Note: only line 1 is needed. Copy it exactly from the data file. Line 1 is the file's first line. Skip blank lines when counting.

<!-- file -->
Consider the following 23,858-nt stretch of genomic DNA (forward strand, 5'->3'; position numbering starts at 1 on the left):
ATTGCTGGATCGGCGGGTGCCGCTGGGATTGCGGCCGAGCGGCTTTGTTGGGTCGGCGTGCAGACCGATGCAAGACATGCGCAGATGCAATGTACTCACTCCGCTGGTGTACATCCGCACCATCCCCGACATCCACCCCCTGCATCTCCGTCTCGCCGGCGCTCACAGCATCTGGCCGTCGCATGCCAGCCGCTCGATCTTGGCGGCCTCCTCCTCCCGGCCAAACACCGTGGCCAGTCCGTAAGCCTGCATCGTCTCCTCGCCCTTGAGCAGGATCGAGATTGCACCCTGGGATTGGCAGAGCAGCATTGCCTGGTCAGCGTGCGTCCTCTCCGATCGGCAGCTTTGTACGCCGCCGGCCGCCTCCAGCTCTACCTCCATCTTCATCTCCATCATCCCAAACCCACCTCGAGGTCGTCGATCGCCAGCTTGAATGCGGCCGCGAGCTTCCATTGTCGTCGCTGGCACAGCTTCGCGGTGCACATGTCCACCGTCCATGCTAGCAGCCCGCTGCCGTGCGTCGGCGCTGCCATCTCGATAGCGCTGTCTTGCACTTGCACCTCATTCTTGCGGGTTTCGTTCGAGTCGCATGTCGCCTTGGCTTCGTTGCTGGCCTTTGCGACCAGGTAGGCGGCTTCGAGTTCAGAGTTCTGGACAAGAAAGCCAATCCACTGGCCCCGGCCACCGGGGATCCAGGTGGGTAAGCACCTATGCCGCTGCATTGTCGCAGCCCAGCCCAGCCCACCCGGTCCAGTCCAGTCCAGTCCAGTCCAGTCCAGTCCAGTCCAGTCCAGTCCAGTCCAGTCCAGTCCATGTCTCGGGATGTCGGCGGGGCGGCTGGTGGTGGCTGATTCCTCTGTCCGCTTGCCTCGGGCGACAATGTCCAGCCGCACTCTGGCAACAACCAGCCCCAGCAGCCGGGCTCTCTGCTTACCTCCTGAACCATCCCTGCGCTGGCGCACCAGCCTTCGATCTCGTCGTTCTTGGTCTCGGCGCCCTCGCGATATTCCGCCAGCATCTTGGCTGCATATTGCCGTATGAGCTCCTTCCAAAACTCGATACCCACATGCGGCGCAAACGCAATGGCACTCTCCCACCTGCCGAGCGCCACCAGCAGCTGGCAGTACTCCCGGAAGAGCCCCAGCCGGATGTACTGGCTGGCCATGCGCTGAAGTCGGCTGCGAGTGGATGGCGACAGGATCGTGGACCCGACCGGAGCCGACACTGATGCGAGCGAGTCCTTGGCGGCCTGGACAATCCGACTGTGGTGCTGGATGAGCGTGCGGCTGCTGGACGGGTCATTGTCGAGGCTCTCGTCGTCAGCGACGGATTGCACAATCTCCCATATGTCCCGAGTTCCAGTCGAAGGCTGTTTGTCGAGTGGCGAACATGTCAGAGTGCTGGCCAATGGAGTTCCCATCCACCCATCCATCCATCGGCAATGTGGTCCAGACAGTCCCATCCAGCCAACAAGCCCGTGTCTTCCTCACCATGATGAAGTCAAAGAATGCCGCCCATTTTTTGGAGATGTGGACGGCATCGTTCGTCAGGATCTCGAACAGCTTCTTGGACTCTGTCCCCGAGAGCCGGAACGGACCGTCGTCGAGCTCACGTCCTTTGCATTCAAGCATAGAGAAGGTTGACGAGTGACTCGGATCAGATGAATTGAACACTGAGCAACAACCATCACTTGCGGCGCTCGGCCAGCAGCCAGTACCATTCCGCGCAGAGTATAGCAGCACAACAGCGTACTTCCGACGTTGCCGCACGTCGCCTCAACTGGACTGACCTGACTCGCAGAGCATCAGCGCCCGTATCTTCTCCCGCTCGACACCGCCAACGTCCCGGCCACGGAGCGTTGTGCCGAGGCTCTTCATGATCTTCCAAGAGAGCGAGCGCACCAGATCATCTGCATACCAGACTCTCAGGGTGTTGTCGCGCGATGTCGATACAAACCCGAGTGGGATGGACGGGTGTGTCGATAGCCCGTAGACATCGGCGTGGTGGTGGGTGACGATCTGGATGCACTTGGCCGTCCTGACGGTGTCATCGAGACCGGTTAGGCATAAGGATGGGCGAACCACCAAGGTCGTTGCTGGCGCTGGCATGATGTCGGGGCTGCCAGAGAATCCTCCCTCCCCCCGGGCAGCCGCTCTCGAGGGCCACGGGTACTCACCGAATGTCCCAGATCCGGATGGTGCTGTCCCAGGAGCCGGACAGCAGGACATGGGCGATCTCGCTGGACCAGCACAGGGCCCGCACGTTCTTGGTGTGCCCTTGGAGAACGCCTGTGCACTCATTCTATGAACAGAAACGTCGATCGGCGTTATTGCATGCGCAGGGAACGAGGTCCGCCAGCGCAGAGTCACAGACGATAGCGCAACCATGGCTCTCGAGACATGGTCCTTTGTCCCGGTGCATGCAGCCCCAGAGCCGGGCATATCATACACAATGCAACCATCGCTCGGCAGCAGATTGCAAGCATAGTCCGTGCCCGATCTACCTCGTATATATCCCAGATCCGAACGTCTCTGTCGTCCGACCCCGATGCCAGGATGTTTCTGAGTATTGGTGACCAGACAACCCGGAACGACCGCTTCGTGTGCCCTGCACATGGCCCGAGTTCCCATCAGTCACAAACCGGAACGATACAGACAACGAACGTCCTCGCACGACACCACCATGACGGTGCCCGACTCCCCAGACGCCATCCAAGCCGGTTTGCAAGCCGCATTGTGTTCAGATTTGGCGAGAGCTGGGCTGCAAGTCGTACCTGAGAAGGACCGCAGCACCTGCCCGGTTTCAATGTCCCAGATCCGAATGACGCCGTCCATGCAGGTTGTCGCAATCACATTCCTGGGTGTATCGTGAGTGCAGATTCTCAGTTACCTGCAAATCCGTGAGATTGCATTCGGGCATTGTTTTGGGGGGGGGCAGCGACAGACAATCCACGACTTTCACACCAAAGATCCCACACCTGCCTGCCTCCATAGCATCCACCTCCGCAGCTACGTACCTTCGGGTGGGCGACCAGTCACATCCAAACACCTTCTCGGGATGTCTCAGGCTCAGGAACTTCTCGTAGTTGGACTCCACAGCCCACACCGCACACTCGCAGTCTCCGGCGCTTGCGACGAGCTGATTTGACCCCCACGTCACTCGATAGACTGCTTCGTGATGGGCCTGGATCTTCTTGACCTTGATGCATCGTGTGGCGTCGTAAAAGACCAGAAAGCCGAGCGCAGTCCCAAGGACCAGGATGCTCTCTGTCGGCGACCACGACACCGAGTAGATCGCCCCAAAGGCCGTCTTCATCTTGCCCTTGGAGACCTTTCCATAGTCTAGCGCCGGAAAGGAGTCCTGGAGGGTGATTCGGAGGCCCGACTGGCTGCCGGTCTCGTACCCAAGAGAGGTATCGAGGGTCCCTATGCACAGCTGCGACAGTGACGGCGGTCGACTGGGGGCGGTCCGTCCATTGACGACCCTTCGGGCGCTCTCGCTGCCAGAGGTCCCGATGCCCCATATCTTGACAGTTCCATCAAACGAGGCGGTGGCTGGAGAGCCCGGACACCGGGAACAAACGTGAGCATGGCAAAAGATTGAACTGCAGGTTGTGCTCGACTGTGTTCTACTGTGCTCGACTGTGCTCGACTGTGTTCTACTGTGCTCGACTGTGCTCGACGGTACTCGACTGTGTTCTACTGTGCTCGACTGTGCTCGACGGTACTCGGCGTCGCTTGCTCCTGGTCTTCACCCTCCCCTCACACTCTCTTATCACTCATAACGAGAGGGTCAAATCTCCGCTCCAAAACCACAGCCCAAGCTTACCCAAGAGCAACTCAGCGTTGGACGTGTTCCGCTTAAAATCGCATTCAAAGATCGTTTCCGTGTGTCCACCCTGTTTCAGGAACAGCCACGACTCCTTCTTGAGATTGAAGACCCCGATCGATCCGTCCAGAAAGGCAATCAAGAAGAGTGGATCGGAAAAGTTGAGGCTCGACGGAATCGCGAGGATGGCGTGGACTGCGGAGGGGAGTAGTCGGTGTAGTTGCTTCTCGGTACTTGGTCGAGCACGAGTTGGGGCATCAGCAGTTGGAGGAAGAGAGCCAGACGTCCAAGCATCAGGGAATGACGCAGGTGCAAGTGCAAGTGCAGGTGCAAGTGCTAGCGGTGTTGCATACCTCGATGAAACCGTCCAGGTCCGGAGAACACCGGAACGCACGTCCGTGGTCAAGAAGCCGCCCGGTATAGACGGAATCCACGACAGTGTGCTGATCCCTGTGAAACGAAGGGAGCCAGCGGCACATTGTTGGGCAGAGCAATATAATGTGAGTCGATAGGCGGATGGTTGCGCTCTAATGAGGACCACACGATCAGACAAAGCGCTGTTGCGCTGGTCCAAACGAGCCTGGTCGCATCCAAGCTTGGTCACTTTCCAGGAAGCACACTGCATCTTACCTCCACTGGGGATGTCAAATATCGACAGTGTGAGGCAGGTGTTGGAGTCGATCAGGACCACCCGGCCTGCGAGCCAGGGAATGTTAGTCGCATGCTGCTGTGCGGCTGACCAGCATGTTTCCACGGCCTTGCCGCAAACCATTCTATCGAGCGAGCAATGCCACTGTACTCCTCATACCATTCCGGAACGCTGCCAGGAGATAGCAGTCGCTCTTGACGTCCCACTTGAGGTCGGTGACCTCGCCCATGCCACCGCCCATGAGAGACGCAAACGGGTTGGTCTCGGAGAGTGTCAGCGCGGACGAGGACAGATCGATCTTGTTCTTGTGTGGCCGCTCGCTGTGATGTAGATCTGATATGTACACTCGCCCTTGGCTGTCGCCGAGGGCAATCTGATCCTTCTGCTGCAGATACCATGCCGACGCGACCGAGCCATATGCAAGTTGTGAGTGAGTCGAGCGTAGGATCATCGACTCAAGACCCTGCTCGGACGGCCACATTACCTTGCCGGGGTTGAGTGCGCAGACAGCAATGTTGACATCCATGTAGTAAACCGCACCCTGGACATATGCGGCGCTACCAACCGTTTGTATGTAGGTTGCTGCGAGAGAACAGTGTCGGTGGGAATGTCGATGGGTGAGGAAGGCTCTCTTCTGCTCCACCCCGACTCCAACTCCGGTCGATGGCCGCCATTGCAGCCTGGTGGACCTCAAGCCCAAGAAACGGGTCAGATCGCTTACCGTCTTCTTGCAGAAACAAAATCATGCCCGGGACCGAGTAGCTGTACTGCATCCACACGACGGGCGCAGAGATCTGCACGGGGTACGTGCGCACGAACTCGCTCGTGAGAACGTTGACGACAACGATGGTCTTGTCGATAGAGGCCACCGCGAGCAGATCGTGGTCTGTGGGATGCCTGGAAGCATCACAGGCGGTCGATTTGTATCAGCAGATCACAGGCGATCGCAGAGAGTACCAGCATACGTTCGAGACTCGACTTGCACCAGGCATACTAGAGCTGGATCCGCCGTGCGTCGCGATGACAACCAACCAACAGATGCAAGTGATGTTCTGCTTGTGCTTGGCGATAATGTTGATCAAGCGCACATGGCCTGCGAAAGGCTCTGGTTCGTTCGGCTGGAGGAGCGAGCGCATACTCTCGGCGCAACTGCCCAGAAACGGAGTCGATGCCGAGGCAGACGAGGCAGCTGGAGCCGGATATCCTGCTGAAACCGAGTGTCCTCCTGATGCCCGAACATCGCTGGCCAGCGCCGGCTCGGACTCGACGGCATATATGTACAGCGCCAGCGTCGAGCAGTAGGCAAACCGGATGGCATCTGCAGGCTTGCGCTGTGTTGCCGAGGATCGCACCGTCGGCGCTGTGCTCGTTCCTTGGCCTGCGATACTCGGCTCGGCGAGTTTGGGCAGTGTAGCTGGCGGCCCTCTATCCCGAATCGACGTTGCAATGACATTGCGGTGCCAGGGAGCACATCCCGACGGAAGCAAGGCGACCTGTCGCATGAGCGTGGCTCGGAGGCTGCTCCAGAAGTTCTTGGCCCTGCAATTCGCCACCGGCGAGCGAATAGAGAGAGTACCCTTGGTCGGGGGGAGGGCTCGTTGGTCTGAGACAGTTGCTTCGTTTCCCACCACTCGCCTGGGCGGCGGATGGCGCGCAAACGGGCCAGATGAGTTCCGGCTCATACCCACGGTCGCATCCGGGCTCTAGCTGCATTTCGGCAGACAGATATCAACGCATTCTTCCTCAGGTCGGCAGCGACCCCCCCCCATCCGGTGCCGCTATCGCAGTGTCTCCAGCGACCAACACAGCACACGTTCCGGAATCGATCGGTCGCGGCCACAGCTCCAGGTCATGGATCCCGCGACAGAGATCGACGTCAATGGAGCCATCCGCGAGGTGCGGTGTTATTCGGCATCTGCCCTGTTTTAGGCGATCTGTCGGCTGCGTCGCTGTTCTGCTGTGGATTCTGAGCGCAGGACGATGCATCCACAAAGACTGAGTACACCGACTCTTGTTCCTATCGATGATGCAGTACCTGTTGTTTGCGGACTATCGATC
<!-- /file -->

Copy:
Consider the following 23,858-nt stretch of genomic DNA (forward strand, 5'->3'; position numbering starts at 1 on the left):